April 18, 2007
Cats as a Factor in Schizophrenia - Researcher Interview
Can Cats (or more specifically the parasites that they can carry) be a factor in the development of schizophrenia?
According to Stanford University researchers that recently published a study by called "Parasite Hijacks Brain With Surgical Precision" (New Scientist Magazine) there is increasing evidence that the cat parasite T.Gondii can play a roll in brain function of mammals, and (the authors suggest independently) mental illness. Scientists theorize about toxoplasma gondii, a parasite that can reproduce only in cats and seems to have the power to trigger schizophrenia and other particular behaviors in humans.
In the interview with neurogeneticist Sharon Moalem, its suggested that:
"If you're exposed to that parasite when you're young, like in the first few years of your life, that may be the worst time to be infected by it. That's when your mind is being formed...we should remember, too, is (that) it's not a cause of schizophrenia, it's just another risk factor that could push you (over the edge)."
And, it's just not cats. Cats get the bad reputation because that's where they (the parasites) go to reproduce. You can also get this parasite from undercooked meats.
Read the full interview here: Parasite may be factor in mental illness
More Information: Pregnant Women's Exposure to Cats with the the T. Gondi parisite may increase child's schizophrenia risk later in life
Causes of Schizophrenia
Prevention of Schizophrenia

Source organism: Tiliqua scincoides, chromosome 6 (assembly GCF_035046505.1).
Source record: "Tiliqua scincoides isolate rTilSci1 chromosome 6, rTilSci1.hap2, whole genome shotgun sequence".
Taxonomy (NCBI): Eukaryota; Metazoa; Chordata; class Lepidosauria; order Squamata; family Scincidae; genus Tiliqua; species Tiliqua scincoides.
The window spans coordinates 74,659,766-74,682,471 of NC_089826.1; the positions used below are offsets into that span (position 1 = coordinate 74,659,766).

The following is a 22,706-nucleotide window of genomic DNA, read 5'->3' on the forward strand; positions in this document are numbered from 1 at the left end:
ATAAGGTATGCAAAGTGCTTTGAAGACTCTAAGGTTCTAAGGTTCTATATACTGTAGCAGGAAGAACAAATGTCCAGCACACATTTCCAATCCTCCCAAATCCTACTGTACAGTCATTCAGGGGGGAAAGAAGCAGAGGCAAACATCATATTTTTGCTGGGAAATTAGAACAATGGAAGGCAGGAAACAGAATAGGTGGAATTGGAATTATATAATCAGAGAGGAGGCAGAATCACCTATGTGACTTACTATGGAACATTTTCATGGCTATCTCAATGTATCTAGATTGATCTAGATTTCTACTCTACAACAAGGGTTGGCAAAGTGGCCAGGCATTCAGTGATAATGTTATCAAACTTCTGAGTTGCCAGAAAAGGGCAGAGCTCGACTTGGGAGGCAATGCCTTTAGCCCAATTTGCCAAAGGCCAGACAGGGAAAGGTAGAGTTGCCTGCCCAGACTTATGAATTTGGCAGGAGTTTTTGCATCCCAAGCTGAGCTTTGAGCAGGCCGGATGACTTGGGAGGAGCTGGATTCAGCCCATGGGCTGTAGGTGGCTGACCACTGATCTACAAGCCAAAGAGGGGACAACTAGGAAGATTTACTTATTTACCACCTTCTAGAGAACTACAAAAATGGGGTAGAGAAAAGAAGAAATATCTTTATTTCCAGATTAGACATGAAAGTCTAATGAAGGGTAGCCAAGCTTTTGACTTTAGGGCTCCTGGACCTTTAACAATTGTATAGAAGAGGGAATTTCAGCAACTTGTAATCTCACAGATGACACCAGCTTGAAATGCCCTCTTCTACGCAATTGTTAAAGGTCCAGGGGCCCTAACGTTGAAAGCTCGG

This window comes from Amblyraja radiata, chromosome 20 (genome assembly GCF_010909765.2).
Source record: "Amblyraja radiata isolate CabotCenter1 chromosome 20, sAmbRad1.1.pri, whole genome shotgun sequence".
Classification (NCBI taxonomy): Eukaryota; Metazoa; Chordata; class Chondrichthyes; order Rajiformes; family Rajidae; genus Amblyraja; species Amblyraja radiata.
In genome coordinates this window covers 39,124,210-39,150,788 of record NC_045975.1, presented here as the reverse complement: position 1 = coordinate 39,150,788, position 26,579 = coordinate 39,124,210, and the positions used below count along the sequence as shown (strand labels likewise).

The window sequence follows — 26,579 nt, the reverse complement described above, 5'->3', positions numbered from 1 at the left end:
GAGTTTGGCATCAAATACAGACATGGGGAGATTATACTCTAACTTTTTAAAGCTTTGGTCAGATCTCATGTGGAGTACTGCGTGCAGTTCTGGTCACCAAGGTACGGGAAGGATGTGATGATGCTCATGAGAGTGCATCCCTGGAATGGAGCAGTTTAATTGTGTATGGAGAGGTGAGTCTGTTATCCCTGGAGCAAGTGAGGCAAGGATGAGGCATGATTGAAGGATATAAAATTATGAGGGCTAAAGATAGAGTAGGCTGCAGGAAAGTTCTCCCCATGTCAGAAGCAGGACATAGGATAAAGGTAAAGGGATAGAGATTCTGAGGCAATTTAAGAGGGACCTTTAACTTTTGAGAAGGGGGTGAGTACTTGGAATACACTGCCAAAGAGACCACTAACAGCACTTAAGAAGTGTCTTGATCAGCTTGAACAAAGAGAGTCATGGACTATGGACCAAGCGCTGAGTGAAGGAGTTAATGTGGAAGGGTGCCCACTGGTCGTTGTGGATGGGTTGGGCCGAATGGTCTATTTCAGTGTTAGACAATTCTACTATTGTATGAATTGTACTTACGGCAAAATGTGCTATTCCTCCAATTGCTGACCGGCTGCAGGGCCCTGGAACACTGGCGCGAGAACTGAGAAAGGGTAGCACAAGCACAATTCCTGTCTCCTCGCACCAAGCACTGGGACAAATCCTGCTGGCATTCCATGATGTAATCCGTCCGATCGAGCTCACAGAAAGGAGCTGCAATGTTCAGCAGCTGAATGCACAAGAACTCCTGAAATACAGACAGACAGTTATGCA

Posted by szadmin at April 18, 2007 11:39 AM
More Information on Schizophrenia Causes, Risk Factors & Prevention
How Ridiculous. There is no hard scientific evidence to substantiate this. I love kittens & cats and think they are quite helpful and therapeutic to those with SZ and mental illness.
Posted by: Frank S at April 18, 2007 02:08 PM
"Can Cats (and the parasites that they can carry) be a factor in schizophrenia?" No, not the cats, just the parasite. this was just poorly worded. The cats help mankind obviously both personally and emotionally but also plagues arise from lack of cats. So the whole discussion is simply about the parasite, that happens to reproduce in cats, but not anything about the cat itself causing schizophrenia. Sad choice of wording. Torrey's article did not make the sensational hogwash that the general media made out of this.The media made it out of the finding that the parasite directly targets brain cells in mice. This is media work in all countries, not just one. We have long known that pregnant women should not be exposed to the faeces of the cats.
Posted by: Fran at April 18, 2007 03:43 PM
Had SZ for 2.5 years. Have had no symptoms for 1.5 years. Don't take drugs or have any family history of it. Hit me in my late 30s. Dr. said that my case was uncommon. Had CT scan and RMI when diagnosed. Be willing to be tested if would help find the cause for SZ. Searching for cause. Buried my wifes cat, but never linked that as cause. Tried to figure out what i changed in my diet that would cause chemical imbalance in brain. There was only 2 things i could think of, but too ridiculous to post. What the heck. One was Smart Start. 100% dose of vitimins. Other was chewing tons of gum during work. The gum used new ingredient at the time called zorbital. Not sorbital, zorbital with a z. Since then the gum company changed the name of lead ingredient to xylitol. Doubt i have the answer, but i would like to find cause.
Posted by: JB at April 20, 2007 09:11 AM
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